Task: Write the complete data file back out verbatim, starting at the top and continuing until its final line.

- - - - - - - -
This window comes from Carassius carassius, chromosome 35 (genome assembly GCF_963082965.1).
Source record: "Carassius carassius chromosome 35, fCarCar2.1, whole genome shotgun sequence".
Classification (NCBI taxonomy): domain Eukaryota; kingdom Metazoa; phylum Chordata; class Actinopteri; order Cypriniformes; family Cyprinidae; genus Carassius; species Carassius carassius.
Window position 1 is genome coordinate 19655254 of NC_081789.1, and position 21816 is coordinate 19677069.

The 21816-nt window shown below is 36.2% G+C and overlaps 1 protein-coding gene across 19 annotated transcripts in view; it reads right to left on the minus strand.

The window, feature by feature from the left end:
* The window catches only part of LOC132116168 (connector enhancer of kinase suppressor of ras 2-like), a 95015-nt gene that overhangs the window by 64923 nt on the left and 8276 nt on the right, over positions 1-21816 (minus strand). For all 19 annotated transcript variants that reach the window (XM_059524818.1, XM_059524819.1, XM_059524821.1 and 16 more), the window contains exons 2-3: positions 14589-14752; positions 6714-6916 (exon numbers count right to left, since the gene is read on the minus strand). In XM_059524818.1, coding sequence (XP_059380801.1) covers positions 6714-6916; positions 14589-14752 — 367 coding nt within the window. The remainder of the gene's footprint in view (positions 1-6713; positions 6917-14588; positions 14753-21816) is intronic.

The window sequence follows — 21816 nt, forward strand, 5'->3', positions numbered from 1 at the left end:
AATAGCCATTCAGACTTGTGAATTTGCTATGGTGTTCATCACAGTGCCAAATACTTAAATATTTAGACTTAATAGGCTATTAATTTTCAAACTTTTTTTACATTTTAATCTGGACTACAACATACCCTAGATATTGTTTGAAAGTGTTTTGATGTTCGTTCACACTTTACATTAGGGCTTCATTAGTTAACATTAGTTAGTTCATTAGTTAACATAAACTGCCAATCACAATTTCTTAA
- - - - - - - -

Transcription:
This window comes from Carassius carassius, chromosome 35 (genome assembly GCF_963082965.1).
Source record: "Carassius carassius chromosome 35, fCarCar2.1, whole genome shotgun sequence".
Classification (NCBI taxonomy): domain Eukaryota; kingdom Metazoa; phylum Chordata; class Actinopteri; order Cypriniformes; family Cyprinidae; genus Carassius; species Carassius carassius.
Window position 1 is genome coordinate 19655254 of NC_081789.1, and position 21816 is coordinate 19677069.

The 21816-nt window shown below is 36.2% G+C and overlaps 1 protein-coding gene across 19 annotated transcripts in view; it reads right to left on the minus strand.

The window, feature by feature from the left end:
* The window catches only part of LOC132116168 (connector enhancer of kinase suppressor of ras 2-like), a 95015-nt gene that overhangs the window by 64923 nt on the left and 8276 nt on the right, over positions 1-21816 (minus strand). For all 19 annotated transcript variants that reach the window (XM_059524818.1, XM_059524819.1, XM_059524821.1 and 16 more), the window contains exons 2-3: positions 14589-14752; positions 6714-6916 (exon numbers count right to left, since the gene is read on the minus strand). In XM_059524818.1, coding sequence (XP_059380801.1) covers positions 6714-6916; positions 14589-14752 — 367 coding nt within the window. The remainder of the gene's footprint in view (positions 1-6713; positions 6917-14588; positions 14753-21816) is intronic.

The window sequence follows — 21816 nt, forward strand, 5'->3', positions numbered from 1 at the left end:
AATAGCCATTCAGACTTGTGAATTTGCTATGGTGTTCATCACAGTGCCAAATACTTAAATATTTAGACTTAATAGGCTATTAATTTTCAAACTTTTTTTACATTTTAATCTGGACTACAACATACCCTAGATATTGTTTGAAAGTGTTTTGATGTTCGTTCACACTTTACATTAGGGCTTCATTAGTTAACATTAGTTAGTTCATTAGTTAACATAAACTGCCAATCACAATTTCTTAA